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In The Know Archives

In The Know: School Choice Measures Are Back, and in a Big Way

by | January 20th, 2017 | Posted in In The Know | Comments (0)

In The KnowIn The Know is your daily briefing on Oklahoma policy-related news. Inclusion of a story does not necessarily mean endorsement by the Oklahoma Policy Institute. Click here to subscribe to In The Know and see past editions.

Today In The News

Four days left to register: OK Policy’s 4th Annual State Budget Summit will be held on Thursday, January 26th in Oklahoma City. Click here for the full program or here to go directly to the registration page to purchase tickets.

School Choice Measures Are Back, and in a Big Way: One of the most hotly debated education issues — school choice — is again on the agenda of the state Legislature. Three, nearly identical bills filed Thursday by Sen. Kyle Loveless, R-Oklahoma City, seek to create an education savings account system; Loveless is calling each bill the “Oklahoma Parental Empowerment Act of 2017.” Unlike traditional vouchers, which can only be applied to tuition, an education savings account allows families to choose from a list of qualifying expenses beyond tuition to include textbooks, tutoring, online courses and extracurricular activities [Oklahoma Watch]. 

Student enrollment at public schools in Oklahoma increases in 2016: The number of students enrolled in Oklahoma public schools rose in 2016, increasing by more than 1,000 from the previous school year. According to the Oklahoma State Department of Education, 693,710 students were enrolled in pre-kindergarten through 12th grade at the start of the school year, an increase of 1,040 over the 2015 total of 692,670 and 27,560 more than in 2011 [KJRH]. White students are now a minority in Oklahoma public schools [NewsOK]. However you count it, Oklahoma’s per pupil education funding is way down [OK Policy].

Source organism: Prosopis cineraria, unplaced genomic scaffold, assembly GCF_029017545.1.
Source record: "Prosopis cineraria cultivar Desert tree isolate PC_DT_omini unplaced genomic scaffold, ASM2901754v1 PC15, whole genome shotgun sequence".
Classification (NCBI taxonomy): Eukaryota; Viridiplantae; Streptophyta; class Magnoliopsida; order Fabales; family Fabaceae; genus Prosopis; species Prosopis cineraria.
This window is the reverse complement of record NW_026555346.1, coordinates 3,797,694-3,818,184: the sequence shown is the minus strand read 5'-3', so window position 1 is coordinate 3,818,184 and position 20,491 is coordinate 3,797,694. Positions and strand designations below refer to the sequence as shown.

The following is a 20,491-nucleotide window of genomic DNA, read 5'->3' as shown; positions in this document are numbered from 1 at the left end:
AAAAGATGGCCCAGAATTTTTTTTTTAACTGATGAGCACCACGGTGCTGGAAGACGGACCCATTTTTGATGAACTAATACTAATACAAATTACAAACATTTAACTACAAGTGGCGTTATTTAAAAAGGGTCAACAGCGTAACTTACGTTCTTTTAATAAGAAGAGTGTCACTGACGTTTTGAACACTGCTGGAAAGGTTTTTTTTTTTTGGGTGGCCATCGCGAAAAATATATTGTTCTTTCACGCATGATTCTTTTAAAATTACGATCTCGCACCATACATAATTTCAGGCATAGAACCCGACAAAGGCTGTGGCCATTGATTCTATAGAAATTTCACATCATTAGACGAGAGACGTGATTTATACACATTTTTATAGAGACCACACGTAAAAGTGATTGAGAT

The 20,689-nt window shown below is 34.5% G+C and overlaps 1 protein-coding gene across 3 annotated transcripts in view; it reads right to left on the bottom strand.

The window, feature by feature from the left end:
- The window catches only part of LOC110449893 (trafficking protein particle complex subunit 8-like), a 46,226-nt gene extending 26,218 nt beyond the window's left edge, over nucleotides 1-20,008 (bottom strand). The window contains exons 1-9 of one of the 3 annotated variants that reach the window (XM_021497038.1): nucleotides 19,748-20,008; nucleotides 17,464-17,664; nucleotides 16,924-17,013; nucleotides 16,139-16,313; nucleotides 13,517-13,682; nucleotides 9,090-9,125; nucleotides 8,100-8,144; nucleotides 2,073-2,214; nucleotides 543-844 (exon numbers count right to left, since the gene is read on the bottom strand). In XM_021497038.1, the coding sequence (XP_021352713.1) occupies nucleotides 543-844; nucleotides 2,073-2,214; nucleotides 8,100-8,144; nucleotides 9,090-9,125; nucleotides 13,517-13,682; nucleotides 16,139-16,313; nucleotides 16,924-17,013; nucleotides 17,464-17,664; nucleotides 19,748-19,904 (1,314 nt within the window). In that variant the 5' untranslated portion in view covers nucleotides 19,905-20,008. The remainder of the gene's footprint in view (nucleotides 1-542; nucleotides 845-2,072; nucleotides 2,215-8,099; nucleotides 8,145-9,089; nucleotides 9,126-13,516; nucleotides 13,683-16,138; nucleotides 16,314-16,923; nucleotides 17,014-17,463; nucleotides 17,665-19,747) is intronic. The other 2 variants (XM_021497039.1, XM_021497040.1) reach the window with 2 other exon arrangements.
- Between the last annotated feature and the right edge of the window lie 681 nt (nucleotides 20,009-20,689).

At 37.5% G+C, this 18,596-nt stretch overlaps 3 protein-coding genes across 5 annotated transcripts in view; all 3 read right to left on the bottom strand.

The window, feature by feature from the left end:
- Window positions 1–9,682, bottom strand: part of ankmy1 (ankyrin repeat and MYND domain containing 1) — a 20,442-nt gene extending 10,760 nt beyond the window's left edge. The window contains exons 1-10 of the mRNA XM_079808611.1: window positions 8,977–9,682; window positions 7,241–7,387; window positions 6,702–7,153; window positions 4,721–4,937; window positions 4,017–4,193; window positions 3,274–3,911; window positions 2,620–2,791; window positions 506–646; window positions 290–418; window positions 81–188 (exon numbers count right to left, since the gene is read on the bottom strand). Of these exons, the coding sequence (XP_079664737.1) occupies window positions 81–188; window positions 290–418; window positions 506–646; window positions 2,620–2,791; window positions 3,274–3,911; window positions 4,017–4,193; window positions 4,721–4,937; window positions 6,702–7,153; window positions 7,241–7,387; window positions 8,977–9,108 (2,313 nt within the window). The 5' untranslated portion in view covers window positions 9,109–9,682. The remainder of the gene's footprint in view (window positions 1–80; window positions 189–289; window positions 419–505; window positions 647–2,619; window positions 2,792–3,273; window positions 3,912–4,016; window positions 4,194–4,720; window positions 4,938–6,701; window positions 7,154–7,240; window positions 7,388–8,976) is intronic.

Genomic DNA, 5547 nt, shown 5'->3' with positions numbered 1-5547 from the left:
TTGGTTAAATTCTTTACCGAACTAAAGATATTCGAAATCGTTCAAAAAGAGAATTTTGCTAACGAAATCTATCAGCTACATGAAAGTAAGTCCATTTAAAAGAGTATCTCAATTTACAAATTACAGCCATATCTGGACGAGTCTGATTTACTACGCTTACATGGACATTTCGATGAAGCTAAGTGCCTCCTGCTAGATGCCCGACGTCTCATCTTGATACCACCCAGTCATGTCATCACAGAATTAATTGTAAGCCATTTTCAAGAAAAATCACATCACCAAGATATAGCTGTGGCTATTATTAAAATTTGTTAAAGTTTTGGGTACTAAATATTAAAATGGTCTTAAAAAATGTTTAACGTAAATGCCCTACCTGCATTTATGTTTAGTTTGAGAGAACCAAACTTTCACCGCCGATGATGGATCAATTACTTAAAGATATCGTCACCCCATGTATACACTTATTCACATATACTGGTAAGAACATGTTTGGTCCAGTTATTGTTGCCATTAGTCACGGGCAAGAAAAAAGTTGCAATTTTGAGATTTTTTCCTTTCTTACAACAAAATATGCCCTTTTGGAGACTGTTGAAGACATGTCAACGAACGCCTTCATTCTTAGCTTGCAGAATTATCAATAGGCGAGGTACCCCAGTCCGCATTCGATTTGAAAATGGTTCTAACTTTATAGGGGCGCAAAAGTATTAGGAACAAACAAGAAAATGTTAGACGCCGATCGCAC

Senator David Holt files bills to fund $10,000 teacher pay raise: Senator David Holt (R) District 30 said he’s heard all the excuses. “People saying, well, how are we going to do it? I just don’t see how we can get it done. You know, it’s a tough budget year,” Holt said. But, he said the 12 bills he just filed prove getting teachers a pay raise can be done. “What I came forward with today was a billion dollars worth of revenue options,” Holt said [KFOR].